Convicted arsonists will face longer terms in jail under a government crackdown.
The minimum time behind bars for convicted arsonists is proposed to rise from five years to nine years.
The state government announced the crackdown following a recommendation of the Sentencing Council to help ensure those who committed bushfire offences spent more time behind bars.
Rural Fire Service Acting Commissioner Rob Rogers called on the community to report suspicious behaviour.
We want to cut down on these nuisance fires.Brett Bowden, RFS Canobolas zone operations officer
"The prolonged drought means there is an increased risk of fires. It is important people remain vigilant and report any suspicious behaviour, so offenders are caught," he said.
Rural Fire Service Canobolas Zone operations office Brett Bowden said deliberately lit fires, landowners conducting burnoffs without notifying the RFS and burnoffs that got out of control were a problem.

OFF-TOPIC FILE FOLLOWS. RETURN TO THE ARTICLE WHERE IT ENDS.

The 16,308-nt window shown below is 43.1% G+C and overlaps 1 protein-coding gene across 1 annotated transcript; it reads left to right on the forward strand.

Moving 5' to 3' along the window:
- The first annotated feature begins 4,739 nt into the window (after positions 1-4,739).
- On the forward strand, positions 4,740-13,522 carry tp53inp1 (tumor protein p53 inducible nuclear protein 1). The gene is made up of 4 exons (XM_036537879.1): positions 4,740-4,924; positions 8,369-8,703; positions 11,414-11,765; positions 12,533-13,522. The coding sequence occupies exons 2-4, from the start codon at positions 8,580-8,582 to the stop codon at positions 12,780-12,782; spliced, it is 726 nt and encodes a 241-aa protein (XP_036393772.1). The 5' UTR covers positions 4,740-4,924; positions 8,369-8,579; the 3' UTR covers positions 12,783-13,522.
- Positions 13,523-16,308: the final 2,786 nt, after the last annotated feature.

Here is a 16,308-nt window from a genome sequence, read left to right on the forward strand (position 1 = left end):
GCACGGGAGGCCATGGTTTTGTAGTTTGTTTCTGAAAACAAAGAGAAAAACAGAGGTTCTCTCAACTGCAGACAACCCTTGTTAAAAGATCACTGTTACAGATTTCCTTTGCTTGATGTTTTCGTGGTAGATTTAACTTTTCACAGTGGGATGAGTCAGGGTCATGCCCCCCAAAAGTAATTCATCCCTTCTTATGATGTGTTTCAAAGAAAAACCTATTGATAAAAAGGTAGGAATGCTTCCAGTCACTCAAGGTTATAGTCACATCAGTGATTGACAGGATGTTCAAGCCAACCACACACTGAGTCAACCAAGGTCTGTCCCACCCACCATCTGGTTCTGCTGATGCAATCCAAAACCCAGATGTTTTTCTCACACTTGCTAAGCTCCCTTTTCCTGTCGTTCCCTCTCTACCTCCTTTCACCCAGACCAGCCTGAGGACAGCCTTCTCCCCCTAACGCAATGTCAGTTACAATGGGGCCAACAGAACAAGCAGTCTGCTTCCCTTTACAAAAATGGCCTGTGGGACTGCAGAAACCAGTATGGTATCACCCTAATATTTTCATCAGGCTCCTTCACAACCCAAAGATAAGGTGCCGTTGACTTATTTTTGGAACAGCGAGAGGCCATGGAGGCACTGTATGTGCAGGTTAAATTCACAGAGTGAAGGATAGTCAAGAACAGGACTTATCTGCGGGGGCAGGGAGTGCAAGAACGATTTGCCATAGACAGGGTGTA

"We don't generally see the criminal element until the middle of summer," he said.
"We do get a bit but it's not a big issue."
Mr Bowden said a bigger problem in the region was people conducting burnoffs on their property who did notify the RFS or neighbours beforehand.
He said people spotted the smoke and RFS brigades responded only to find it was a burnoff.
"We want to cut down on these nuisance fires," he said.
"The biggest problem we get locally is people who have lit a fire for a good reason. They want to reduce the dangers before the height of the fire season," he said.
However he said they wasted community resources if they did not call the RFS first.
Mr Bowden said 82 burnoffs were currently registered in the region but far more were conducted without letting the RFS know.
He said people conducting burnoffs often did not have the equipment to handle it.
"In many cases people don't have any fire suppression equipment whatsoever."
Police and Emergency Services Minister David Elliott said one act of stupidity could bring a community to its knees through fire.
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